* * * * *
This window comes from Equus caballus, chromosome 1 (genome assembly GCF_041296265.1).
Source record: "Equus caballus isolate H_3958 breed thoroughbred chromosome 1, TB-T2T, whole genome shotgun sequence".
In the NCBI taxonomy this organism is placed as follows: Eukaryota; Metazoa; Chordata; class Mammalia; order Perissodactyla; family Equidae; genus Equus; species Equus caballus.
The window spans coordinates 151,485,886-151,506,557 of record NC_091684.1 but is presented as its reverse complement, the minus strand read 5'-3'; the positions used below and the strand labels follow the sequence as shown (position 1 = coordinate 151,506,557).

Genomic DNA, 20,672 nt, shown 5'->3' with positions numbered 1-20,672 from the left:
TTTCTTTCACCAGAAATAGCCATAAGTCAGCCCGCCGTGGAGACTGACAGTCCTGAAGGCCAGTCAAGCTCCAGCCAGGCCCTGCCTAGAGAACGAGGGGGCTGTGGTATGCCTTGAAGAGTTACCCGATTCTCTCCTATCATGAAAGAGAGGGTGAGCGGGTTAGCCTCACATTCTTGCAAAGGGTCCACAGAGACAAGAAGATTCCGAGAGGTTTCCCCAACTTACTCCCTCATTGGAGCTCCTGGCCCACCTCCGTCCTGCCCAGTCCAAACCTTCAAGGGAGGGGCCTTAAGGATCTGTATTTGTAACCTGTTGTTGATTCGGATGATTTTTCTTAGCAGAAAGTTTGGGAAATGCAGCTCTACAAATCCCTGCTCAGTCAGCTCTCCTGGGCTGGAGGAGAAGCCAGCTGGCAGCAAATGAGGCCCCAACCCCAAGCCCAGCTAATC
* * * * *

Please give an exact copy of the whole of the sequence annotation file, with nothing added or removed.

This window comes from Equus caballus, chromosome 1 (genome assembly GCF_041296265.1).
Source record: "Equus caballus isolate H_3958 breed thoroughbred chromosome 1, TB-T2T, whole genome shotgun sequence".
In the NCBI taxonomy this organism is placed as follows: Eukaryota; Metazoa; Chordata; class Mammalia; order Perissodactyla; family Equidae; genus Equus; species Equus caballus.
The window spans coordinates 151,485,886-151,506,557 of record NC_091684.1 but is presented as its reverse complement, the minus strand read 5'-3'; the positions used below and the strand labels follow the sequence as shown (position 1 = coordinate 151,506,557).

Genomic DNA, 20,672 nt, shown 5'->3' with positions numbered 1-20,672 from the left:
TTTCTTTCACCAGAAATAGCCATAAGTCAGCCCGCCGTGGAGACTGACAGTCCTGAAGGCCAGTCAAGCTCCAGCCAGGCCCTGCCTAGAGAACGAGGGGGCTGTGGTATGCCTTGAAGAGTTACCCGATTCTCTCCTATCATGAAAGAGAGGGTGAGCGGGTTAGCCTCACATTCTTGCAAAGGGTCCACAGAGACAAGAAGATTCCGAGAGGTTTCCCCAACTTACTCCCTCATTGGAGCTCCTGGCCCACCTCCGTCCTGCCCAGTCCAAACCTTCAAGGGAGGGGCCTTAAGGATCTGTATTTGTAACCTGTTGTTGATTCGGATGATTTTTCTTAGCAGAAAGTTTGGGAAATGCAGCTCTACAAATCCCTGCTCAGTCAGCTCTCCTGGGCTGGAGGAGAAGCCAGCTGGCAGCAAATGAGGCCCCAACCCCAAGCCCAGCTAATC